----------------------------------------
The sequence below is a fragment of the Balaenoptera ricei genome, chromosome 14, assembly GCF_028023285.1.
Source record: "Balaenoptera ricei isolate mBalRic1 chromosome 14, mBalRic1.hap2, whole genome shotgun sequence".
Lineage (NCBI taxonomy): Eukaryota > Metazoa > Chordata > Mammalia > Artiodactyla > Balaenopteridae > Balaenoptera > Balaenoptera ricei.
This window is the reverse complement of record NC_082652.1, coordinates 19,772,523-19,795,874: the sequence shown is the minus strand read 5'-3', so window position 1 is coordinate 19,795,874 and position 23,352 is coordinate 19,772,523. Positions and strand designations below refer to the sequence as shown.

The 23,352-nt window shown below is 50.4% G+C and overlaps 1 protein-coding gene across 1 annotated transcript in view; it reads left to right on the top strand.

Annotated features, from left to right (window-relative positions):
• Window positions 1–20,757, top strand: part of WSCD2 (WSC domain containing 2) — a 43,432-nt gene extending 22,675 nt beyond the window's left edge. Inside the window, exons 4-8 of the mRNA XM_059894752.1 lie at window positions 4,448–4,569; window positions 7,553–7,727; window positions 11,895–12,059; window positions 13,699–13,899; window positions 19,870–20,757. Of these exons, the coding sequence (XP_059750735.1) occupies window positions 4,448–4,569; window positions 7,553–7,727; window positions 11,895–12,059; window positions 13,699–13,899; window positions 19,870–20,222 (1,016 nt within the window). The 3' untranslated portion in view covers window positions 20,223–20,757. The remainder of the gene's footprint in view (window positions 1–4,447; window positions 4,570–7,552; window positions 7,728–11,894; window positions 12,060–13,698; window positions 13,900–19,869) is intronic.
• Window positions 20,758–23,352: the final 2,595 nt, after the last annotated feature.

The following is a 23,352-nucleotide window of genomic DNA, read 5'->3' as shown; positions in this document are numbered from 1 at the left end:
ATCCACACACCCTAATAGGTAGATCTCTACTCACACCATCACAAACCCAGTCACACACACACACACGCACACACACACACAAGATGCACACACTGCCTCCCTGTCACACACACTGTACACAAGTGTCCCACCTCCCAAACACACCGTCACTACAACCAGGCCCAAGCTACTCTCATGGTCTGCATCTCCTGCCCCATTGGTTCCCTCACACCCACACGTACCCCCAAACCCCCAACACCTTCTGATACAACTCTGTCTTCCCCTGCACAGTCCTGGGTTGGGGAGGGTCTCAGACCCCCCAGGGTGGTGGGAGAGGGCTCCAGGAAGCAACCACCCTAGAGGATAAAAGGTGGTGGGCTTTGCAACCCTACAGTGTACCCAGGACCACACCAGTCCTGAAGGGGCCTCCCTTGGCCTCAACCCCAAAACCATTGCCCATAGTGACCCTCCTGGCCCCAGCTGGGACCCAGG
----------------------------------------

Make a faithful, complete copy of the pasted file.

The sequence below is a fragment of the Balaenoptera ricei genome, chromosome 14, assembly GCF_028023285.1.
Source record: "Balaenoptera ricei isolate mBalRic1 chromosome 14, mBalRic1.hap2, whole genome shotgun sequence".
Lineage (NCBI taxonomy): Eukaryota > Metazoa > Chordata > Mammalia > Artiodactyla > Balaenopteridae > Balaenoptera > Balaenoptera ricei.
This window is the reverse complement of record NC_082652.1, coordinates 19,772,523-19,795,874: the sequence shown is the minus strand read 5'-3', so window position 1 is coordinate 19,795,874 and position 23,352 is coordinate 19,772,523. Positions and strand designations below refer to the sequence as shown.

The 23,352-nt window shown below is 50.4% G+C and overlaps 1 protein-coding gene across 1 annotated transcript in view; it reads left to right on the top strand.

Annotated features, from left to right (window-relative positions):
• Window positions 1–20,757, top strand: part of WSCD2 (WSC domain containing 2) — a 43,432-nt gene extending 22,675 nt beyond the window's left edge. Inside the window, exons 4-8 of the mRNA XM_059894752.1 lie at window positions 4,448–4,569; window positions 7,553–7,727; window positions 11,895–12,059; window positions 13,699–13,899; window positions 19,870–20,757. Of these exons, the coding sequence (XP_059750735.1) occupies window positions 4,448–4,569; window positions 7,553–7,727; window positions 11,895–12,059; window positions 13,699–13,899; window positions 19,870–20,222 (1,016 nt within the window). The 3' untranslated portion in view covers window positions 20,223–20,757. The remainder of the gene's footprint in view (window positions 1–4,447; window positions 4,570–7,552; window positions 7,728–11,894; window positions 12,060–13,698; window positions 13,900–19,869) is intronic.
• Window positions 20,758–23,352: the final 2,595 nt, after the last annotated feature.

The following is a 23,352-nucleotide window of genomic DNA, read 5'->3' as shown; positions in this document are numbered from 1 at the left end:
ATCCACACACCCTAATAGGTAGATCTCTACTCACACCATCACAAACCCAGTCACACACACACACACGCACACACACACACAAGATGCACACACTGCCTCCCTGTCACACACACTGTACACAAGTGTCCCACCTCCCAAACACACCGTCACTACAACCAGGCCCAAGCTACTCTCATGGTCTGCATCTCCTGCCCCATTGGTTCCCTCACACCCACACGTACCCCCAAACCCCCAACACCTTCTGATACAACTCTGTCTTCCCCTGCACAGTCCTGGGTTGGGGAGGGTCTCAGACCCCCCAGGGTGGTGGGAGAGGGCTCCAGGAAGCAACCACCCTAGAGGATAAAAGGTGGTGGGCTTTGCAACCCTACAGTGTACCCAGGACCACACCAGTCCTGAAGGGGCCTCCCTTGGCCTCAACCCCAAAACCATTGCCCATAGTGACCCTCCTGGCCCCAGCTGGGACCCAGG